Take the 2-minute tour ×
Super User is a question and answer site for computer enthusiasts and power users. It's 100% free, no registration required.

In Windows 7, before unplugging an external hard disk or flash drive, you are ideally supposed to use the Safely Remove Hardware option to make sure there aren't any writes still pending.

Suppose it has been several minutes since the last write nominally completed. Is it safe to assume that this is long enough for everything to be written to the disk, so that you can just go ahead and unplug the device?

share|improve this question
add comment

4 Answers 4

up vote 42 down vote accepted

No, but it does not mean it is a death sentence if you do.

You can not guarantee that all the writes have been flushed out, but after several minutes of sitting it is likely that the data is flushed out. However, you may have some issues with some filesystem maintenance things that don't happen until you unmount if you are in "Performance mode" (see the next paragraph)

However there is another option (and it is likely already set for 99% of all removable media). If right click on the device and go to properties. Then from there go to the hardware tab and find your device.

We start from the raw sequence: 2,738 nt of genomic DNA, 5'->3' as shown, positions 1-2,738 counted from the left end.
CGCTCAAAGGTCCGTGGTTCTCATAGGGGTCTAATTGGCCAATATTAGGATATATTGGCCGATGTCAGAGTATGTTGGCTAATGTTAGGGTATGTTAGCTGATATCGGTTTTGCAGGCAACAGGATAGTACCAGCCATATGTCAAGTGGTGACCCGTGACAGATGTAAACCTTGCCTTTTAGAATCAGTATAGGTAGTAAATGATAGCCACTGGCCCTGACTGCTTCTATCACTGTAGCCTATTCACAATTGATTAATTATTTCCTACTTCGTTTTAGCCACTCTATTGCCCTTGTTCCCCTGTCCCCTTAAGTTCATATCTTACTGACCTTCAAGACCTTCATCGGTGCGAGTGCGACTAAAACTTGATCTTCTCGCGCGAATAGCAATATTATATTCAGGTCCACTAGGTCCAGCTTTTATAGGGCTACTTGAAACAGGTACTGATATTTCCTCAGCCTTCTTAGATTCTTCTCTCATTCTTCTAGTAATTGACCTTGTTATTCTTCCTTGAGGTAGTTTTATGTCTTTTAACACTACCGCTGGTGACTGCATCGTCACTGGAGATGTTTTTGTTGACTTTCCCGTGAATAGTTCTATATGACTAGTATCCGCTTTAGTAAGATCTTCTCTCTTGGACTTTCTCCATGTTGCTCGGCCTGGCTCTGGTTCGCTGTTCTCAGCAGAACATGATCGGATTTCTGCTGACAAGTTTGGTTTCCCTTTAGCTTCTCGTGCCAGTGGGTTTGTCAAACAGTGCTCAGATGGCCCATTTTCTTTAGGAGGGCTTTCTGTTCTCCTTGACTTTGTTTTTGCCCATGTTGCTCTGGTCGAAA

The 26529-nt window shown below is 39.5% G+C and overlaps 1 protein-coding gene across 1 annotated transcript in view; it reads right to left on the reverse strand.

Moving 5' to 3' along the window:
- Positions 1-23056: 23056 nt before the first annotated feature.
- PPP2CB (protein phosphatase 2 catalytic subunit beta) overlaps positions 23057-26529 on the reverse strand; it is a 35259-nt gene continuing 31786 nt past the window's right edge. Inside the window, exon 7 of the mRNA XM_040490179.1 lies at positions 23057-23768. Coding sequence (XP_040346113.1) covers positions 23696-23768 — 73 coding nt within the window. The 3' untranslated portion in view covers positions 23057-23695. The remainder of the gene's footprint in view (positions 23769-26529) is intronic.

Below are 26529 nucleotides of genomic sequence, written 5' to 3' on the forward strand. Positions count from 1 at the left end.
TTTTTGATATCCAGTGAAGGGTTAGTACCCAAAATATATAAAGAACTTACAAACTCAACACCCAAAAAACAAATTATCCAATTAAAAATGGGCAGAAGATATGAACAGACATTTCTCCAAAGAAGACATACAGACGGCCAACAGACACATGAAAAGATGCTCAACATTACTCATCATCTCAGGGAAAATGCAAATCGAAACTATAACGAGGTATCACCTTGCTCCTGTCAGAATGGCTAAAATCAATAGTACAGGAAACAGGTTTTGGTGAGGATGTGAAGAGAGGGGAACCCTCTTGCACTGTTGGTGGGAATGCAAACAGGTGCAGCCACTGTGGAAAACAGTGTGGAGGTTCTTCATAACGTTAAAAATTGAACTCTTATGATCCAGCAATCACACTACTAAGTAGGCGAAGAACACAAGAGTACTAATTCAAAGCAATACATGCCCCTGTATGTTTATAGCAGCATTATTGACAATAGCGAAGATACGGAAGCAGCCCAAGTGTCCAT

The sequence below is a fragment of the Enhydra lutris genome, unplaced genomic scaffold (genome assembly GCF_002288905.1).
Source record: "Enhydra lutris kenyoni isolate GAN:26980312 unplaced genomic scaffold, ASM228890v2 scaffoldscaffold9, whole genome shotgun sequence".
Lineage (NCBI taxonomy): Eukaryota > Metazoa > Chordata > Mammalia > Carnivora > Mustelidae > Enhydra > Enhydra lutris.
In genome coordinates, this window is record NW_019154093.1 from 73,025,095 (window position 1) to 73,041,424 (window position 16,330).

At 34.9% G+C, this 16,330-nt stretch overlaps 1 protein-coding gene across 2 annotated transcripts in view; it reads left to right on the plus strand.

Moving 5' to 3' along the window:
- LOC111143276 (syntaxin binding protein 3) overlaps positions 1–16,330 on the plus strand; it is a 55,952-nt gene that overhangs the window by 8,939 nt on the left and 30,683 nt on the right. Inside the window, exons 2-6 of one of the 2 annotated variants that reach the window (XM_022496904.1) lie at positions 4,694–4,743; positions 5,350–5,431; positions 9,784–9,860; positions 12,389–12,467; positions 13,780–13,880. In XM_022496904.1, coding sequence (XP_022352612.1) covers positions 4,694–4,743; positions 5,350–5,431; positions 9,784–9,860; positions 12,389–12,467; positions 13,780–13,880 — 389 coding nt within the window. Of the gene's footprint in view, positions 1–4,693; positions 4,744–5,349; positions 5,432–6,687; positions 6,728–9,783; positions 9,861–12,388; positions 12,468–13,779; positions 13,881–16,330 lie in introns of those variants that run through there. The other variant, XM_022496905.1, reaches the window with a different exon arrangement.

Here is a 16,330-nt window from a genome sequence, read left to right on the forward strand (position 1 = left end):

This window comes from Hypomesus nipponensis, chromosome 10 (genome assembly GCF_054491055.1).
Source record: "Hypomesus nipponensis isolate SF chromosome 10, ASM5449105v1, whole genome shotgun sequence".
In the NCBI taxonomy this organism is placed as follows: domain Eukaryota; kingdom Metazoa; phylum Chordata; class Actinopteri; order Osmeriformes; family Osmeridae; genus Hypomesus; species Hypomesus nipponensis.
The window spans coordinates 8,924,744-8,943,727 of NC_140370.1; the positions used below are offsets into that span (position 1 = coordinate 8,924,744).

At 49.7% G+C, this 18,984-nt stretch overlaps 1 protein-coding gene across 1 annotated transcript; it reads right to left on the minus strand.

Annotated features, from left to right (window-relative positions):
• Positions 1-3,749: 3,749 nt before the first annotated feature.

enter image description here

Click Properties, then click on the Change Settings button on the new page. Go to the Policies tab.
enter image description here
If you device is set to "Quick Removal" you can remove your device without going though "Safely Remove Hardware" without worrying about data loss.

If you do not have a Policies tab you likely skipped the Change Settings step.

share|improve this answer
    
Well, I usually just take out my flash drive when I know it's not in use, but I will be sure to use this setting. Thanks! –  ekaj Apr 10 '12 at 2:52
1  
Most complete answer! Images say more than a thousand words –  kokbira Apr 10 '12 at 16:44
    
@ScottChamberlain Is plugging out a USB drive / hard drive without first "safely removing hardware" harmful to the physical disk? I'm not worried about data per se, but the lifetime of my physical USB drive / hard drive. Will it make the disk spoil faster / incur risks to events that may make the disk spoil faster? –  Pacerier Jul 5 '12 at 16:13
    
@Pacerier For solid state drives the only ware should be just the normal ware from reading and writing the drive. If you are using a spinning disk the only concern I would have is if you plugged it in then immediately unplugged it that could maybe do something to the servo motor. However neither of these two things are related to the "safely remove hardware". One thing that could "damage" the drive is if you are set to "performance" mode you could cause errors in the file allocation tables, but if you are set to "quick removal" you will be fine. –  Scott Chamberlain Jul 5 '12 at 16:31
    
@ScottChamberlain Hmm, but imagine I'm reading data (for example transfering data to another disk), and halfway I simply plug out the hard disk. Wouldn't this have a chance of damaging the physical disk in any way? –  Pacerier Jul 5 '12 at 16:51